There are some very lucky parents out there whose young children look forward with much anticipation to visiting new restrooms. For them, discovering the uncharted territory of facilities at the aquarium, zoo, or back storage area of the supermarket are opportunities not to be missed. And a Turkish or pit toilet may provide a solid hour’s worth of entertainment for—and questions from—some eager children. But for most of us, potty training can become even more challenging when restroom availability is unpredictable and the facilities are clearly not those of home.
Changes in time zones and diet can also affect a child’s regularity, which can lead to unpleasant surprises and diminished confidence. And then there is the fear that may strike in any potty-training child’s heart the moment they discover—too soon—the automated power-flush of an airport toilet. Yes, potty training regression is not unheard of during travel, and with good reason.
Yet, if your child is well on his way or has already conquered potty training at home, there should be no stopping you now. Here are some tips to help in your travels with potty-trainees and those recently potty trained.
Five Tips for Travel During Potty Training
1. Paint a clear picture for your child.
While it’s easy to focus on the details of the family adventure that lies ahead, don’t forget that bathroom breaks are a big new part of his world already. Let him know what to expect in the way of aircraft lavatories, rest areas, or campground facilities, and introduce any new travel potties or equipment in the weeks before you leave home to ensure that he’s as comfortable with these items, and the options, as possible.
2. Watch your watch.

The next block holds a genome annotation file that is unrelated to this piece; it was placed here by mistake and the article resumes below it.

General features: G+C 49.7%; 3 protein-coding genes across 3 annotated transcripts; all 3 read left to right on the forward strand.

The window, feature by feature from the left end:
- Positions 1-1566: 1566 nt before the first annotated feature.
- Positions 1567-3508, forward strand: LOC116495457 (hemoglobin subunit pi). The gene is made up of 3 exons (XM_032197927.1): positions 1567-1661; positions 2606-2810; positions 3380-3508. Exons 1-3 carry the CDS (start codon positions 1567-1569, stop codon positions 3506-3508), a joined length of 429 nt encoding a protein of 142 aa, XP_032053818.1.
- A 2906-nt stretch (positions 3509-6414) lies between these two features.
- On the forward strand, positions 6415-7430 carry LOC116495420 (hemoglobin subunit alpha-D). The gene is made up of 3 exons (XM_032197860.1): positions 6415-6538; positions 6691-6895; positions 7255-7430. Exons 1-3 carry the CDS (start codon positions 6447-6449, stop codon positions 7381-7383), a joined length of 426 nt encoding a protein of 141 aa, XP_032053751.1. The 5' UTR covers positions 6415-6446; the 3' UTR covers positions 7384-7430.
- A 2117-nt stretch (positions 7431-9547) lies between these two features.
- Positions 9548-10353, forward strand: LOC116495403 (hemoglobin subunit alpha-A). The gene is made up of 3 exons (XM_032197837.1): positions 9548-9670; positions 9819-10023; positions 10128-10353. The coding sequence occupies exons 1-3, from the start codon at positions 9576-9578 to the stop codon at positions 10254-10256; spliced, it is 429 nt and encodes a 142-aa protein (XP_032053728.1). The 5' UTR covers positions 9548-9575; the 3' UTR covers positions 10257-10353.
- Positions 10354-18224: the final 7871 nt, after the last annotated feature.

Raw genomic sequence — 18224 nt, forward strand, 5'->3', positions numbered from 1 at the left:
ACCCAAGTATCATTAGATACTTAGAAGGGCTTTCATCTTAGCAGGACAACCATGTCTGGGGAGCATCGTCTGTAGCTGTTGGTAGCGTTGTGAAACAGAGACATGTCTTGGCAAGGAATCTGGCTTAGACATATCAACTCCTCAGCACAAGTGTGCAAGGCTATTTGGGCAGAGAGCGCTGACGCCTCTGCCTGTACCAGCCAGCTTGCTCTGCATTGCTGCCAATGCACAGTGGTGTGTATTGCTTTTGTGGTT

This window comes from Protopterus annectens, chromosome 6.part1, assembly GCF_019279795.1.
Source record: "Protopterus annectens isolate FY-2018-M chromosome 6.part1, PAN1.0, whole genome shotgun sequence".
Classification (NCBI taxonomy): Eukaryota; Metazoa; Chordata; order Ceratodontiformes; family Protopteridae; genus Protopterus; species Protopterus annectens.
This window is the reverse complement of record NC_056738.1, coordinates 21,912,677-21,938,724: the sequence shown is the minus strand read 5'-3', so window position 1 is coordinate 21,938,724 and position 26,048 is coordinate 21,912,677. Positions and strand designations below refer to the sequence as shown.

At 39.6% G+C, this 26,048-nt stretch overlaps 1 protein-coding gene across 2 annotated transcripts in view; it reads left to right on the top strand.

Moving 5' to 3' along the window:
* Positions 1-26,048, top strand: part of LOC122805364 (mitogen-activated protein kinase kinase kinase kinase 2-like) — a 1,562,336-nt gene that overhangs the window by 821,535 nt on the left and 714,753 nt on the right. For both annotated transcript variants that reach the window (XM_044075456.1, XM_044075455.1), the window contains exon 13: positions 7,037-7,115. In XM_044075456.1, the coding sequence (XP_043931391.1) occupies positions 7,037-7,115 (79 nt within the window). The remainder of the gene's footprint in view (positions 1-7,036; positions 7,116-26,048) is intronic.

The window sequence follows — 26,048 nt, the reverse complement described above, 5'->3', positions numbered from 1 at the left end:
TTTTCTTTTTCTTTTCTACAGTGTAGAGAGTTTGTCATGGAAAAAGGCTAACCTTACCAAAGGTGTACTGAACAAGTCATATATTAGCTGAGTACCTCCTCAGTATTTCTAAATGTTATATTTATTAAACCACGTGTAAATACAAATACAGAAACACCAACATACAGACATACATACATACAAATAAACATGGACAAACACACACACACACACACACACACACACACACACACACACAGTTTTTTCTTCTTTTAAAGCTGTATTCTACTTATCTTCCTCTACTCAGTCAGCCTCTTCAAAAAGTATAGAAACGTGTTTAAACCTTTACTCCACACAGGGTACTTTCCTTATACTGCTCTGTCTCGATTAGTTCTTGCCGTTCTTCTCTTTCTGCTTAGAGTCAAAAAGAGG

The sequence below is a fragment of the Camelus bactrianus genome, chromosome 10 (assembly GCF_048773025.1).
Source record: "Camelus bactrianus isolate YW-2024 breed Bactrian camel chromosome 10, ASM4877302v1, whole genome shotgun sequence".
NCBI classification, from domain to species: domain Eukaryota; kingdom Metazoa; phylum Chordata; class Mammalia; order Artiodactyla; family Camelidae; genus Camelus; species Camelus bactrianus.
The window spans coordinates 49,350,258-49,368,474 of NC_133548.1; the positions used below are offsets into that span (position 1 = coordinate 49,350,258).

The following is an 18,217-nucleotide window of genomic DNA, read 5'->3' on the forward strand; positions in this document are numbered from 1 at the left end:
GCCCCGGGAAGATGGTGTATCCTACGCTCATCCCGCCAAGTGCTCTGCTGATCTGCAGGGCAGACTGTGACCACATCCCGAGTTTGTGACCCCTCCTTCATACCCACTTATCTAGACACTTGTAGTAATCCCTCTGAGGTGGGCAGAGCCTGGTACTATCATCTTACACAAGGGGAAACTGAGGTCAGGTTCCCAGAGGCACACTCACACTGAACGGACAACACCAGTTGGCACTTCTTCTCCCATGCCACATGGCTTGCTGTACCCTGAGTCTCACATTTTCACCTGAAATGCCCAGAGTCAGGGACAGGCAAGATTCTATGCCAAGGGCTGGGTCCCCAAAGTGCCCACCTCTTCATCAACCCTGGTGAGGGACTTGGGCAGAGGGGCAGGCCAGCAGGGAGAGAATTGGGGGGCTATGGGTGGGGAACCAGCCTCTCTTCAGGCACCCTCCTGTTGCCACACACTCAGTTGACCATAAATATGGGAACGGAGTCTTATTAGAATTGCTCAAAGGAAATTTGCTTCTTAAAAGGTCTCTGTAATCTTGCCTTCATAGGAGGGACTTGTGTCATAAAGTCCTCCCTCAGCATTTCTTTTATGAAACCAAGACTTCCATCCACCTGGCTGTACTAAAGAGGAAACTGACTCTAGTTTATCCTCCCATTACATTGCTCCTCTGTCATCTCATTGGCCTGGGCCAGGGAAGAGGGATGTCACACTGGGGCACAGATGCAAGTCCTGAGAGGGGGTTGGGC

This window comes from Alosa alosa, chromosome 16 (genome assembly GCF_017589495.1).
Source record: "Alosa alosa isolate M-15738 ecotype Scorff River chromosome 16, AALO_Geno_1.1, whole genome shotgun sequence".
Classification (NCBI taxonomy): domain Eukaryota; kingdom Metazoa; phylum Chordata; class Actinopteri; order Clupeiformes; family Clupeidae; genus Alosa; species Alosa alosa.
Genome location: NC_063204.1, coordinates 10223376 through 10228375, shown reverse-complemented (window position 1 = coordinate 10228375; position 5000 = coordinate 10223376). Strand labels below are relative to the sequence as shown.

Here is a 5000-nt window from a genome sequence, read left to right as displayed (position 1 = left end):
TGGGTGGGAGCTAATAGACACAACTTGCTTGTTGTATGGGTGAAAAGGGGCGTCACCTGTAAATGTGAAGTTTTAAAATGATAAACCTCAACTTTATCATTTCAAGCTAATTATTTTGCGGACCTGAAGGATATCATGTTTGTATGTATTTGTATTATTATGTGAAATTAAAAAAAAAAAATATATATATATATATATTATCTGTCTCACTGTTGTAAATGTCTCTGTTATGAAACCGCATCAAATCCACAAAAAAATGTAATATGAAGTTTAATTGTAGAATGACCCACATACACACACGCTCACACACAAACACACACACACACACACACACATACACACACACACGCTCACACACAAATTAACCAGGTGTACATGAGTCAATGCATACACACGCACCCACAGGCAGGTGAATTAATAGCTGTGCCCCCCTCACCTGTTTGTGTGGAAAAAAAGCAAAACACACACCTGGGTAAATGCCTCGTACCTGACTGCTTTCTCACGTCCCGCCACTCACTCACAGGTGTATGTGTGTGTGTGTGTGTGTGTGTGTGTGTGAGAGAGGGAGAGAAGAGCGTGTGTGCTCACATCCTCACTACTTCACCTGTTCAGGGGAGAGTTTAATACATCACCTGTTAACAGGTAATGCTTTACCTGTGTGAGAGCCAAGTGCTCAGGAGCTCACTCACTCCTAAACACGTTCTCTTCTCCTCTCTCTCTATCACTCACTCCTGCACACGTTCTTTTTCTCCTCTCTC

New facilities may bring on performance anxiety, and exciting days packed with sightseeing and activities can make it hard for small children (and sometimes their parents) to remember to take potty breaks in a timely manner. Some parents find it helpful to set a reminder chime on their watch or phone, which can not only help them remember to do a “potty check” but can also help by putting an objective and neutral third party in charge of potty breaks (not Mommy or Daddy who want to interrupt the fun).
3. Take the fear out of auto-flush toilets
If you struggle to hold your hand over the sensor and keep your child balanced on the toilet, carry a small pad of sticky notes to place over the “magic eye” before you put anything or anyone near the seat. In a pinch, you can also use a Band-Aid, moist toilet paper, or used chewing gum (best not to let your child see this desperate maneuver). When your child is finished, let her get as far away from the toilet as she likes before removing it.
4. Bring a travel-friendly potty or seat.
If your child is nervous about public restrooms in general, or they may not always be available when needed (as on a road trip), it will be helpful to have a folding or inflatable travel potty she can practice using at home and continue to use during travel (affiliate links help support this site). Multiple brands are available, including the Potette Plus 2-in-1 travel potty and training seat, which folds flat and can be used both as a potty with disposable liner and inserts, and also as a child-size seat on top of a regular toilet.
5. Rent a training potty or child-size seat for your stay.
If you’ll be staying in one place for most of your vacation (at a resort, relative’s home, etc.) and already plan to rent baby or toddler gear, you might be able to rent a potty or potty seat along with other gear for your stay for a very minimal fee (see more about baby gear rentals, pg. 82, and find an agency at your destination in the Worldwide Directory of Baby Gear Rentals at TravelswithBaby.com).
You’ll find more tips for travel during potty training in Chapter 5: Preparing for Changes in Travels with Baby: The Ultimate Guide for Planning Travel with Your Baby, Toddler, and Preschooler.
Don’t forget our helpful “Pack This!” features for more ideas on helpful gadgets and gear to ease your family’s travels.
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